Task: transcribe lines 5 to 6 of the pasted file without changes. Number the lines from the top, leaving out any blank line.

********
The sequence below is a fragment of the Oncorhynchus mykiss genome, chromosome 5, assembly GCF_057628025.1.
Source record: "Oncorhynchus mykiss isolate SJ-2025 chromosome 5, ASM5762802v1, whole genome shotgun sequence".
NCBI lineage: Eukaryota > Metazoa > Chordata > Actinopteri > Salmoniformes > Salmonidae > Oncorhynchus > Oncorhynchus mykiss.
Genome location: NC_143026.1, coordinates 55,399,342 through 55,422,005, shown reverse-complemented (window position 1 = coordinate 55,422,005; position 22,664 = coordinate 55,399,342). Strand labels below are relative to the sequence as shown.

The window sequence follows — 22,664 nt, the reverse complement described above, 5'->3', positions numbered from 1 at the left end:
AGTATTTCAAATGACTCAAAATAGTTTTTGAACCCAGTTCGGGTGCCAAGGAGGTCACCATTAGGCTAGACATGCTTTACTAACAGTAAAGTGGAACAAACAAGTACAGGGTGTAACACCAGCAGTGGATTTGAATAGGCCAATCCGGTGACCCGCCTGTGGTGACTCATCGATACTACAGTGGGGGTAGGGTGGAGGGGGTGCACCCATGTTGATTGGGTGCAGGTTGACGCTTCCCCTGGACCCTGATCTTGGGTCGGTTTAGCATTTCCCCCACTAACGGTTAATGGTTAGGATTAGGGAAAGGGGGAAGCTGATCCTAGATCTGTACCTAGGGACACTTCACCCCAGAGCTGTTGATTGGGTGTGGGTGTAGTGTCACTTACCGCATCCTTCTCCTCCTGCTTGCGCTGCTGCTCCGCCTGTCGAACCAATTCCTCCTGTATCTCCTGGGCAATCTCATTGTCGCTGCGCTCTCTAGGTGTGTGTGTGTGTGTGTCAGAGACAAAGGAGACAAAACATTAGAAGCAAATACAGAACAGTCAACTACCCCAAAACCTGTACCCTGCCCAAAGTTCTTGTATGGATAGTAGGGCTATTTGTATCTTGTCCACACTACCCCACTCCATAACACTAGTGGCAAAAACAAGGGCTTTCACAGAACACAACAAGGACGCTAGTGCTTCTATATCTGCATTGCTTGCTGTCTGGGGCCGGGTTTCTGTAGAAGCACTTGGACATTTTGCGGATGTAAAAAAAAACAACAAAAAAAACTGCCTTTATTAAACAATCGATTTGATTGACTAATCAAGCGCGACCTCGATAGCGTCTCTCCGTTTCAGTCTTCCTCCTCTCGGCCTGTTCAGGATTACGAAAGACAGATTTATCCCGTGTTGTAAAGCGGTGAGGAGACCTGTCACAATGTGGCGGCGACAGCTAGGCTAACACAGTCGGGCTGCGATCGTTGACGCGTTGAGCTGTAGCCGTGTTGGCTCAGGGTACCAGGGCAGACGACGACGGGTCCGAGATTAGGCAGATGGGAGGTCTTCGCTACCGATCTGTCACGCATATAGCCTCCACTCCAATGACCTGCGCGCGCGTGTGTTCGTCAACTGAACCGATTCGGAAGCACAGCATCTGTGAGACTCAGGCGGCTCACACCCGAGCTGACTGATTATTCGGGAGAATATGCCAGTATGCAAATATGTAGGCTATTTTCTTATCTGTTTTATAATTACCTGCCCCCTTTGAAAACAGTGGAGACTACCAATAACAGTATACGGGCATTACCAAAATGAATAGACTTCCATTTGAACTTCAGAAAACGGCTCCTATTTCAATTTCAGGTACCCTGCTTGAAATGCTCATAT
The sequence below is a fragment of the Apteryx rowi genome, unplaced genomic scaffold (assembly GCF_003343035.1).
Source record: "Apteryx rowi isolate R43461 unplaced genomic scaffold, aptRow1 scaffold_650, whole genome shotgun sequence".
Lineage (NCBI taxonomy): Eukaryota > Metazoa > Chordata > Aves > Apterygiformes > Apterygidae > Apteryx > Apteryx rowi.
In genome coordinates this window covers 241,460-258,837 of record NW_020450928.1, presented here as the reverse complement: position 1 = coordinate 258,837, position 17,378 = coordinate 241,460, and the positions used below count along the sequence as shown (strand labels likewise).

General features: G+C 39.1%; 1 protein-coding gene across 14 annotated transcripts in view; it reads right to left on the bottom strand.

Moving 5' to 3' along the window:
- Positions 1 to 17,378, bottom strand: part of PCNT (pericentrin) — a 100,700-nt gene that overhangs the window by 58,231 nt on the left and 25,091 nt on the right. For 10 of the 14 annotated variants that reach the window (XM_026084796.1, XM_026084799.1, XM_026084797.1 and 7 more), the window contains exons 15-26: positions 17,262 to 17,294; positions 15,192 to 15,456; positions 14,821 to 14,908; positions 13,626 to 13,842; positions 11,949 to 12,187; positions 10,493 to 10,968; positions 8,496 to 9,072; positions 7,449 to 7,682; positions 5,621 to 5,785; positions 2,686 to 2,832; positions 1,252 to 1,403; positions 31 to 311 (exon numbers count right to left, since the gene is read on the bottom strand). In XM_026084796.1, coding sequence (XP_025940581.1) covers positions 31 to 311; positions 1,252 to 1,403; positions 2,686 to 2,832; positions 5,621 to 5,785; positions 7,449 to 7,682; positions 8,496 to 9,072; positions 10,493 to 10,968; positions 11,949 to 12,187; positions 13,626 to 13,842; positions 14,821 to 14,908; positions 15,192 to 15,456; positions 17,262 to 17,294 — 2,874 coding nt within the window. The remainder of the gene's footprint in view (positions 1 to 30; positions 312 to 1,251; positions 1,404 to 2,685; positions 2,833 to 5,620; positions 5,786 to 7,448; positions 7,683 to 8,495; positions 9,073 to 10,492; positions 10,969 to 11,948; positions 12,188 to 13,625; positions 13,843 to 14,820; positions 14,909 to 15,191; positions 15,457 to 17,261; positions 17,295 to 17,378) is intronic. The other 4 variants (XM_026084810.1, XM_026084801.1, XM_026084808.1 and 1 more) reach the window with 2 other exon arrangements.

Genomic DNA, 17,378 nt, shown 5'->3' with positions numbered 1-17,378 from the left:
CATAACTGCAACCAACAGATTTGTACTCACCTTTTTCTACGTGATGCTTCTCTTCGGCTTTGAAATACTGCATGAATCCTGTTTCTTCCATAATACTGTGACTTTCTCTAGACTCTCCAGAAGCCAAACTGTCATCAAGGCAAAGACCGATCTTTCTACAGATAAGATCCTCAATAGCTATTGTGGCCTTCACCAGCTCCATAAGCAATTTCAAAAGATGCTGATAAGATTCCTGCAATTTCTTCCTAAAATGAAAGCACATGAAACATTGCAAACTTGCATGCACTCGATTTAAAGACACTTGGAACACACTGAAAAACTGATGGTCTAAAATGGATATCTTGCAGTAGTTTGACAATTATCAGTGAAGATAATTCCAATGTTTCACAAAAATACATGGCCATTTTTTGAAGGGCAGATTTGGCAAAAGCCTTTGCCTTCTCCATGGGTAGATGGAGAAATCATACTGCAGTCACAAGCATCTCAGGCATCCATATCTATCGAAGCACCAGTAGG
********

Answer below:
The window sequence follows — 22,664 nt, the reverse complement described above, 5'->3', positions numbered from 1 at the left end:
AGTATTTCAAATGACTCAAAATAGTTTTTGAACCCAGTTCGGGTGCCAAGGAGGTCACCATTAGGCTAGACATGCTTTACTAACAGTAAAGTGGAACAAACAAGTACAGGGTGTAACACCAGCAGTGGATTTGAATAGGCCAATCCGGTGACCCGCCTGTGGTGACTCATCGATACTACAGTGGGGGTAGGGTGGAGGGGGTGCACCCATGTTGATTGGGTGCAGGTTGACGCTTCCCCTGGACCCTGATCTTGGGTCGGTTTAGCATTTCCCCCACTAACGGTTAATGGTTAGGATTAGGGAAAGGGGGAAGCTGATCCTAGATCTGTACCTAGGGACACTTCACCCCAGAGCTGTTGATTGGGTGTGGGTGTAGTGTCACTTACCGCATCCTTCTCCTCCTGCTTGCGCTGCTGCTCCGCCTGTCGAACCAATTCCTCCTGTATCTCCTGGGCAATCTCATTGTCGCTGCGCTCTCTAGGTGTGTGTGTGTGTGTGTCAGAGACAAAGGAGACAAAACATTAGAAGCAAATACAGAACAGTCAACTACCCCAAAACCTGTACCCTGCCCAAAGTTCTTGTATGGATAGTAGGGCTATTTGTATCTTGTCCACACTACCCCACTCCATAACACTAGTGGCAAAAACAAGGGCTTTCACAGAACACAACAAGGACGCTAGTGCTTCTATATCTGCATTGCTTGCTGTCTGGGGCCGGGTTTCTGTAGAAGCACTTGGACATTTTGCGGATGTAAAAAAAAACAACAAAAAAAACTGCCTTTATTAAACAATCGATTTGATTGACTAATCAAGCGCGACCTCGATAGCGTCTCTCCGTTTCAGTCTTCCTCCTCTCGGCCTGTTCAGGATTACGAAAGACAGATTTATCCCGTGTTGTAAAGCGGTGAGGAGACCTGTCACAATGTGGCGGCGACAGCTAGGCTAACACAGTCGGGCTGCGATCGTTGACGCGTTGAGCTGTAGCCGTGTTGGCTCAGGGTACCAGGGCAGACGACGACGGGTCCGAGATTAGGCAGATGGGAGGTCTTCGCTACCGATCTGTCACGCATATAGCCTCCACTCCAATGACCTGCGCGCGCGTGTGTTCGTCAACTGAACCGATTCGGAAGCACAGCATCTGTGAGACTCAGGCGGCTCACACCCGAGCTGACTGATTATTCGGGAGAATATGCCAGTATGCAAATATGTAGGCTATTTTCTTATCTGTTTTATAATTACCTGCCCCCTTTGAAAACAGTGGAGACTACCAATAACAGTATACGGGCATTACCAAAATGAATAGACTTCCATTTGAACTTCAGAAAACGGCTCCTATTTCAATTTCAGGTACCCTGCTTGAAATGCTCATAT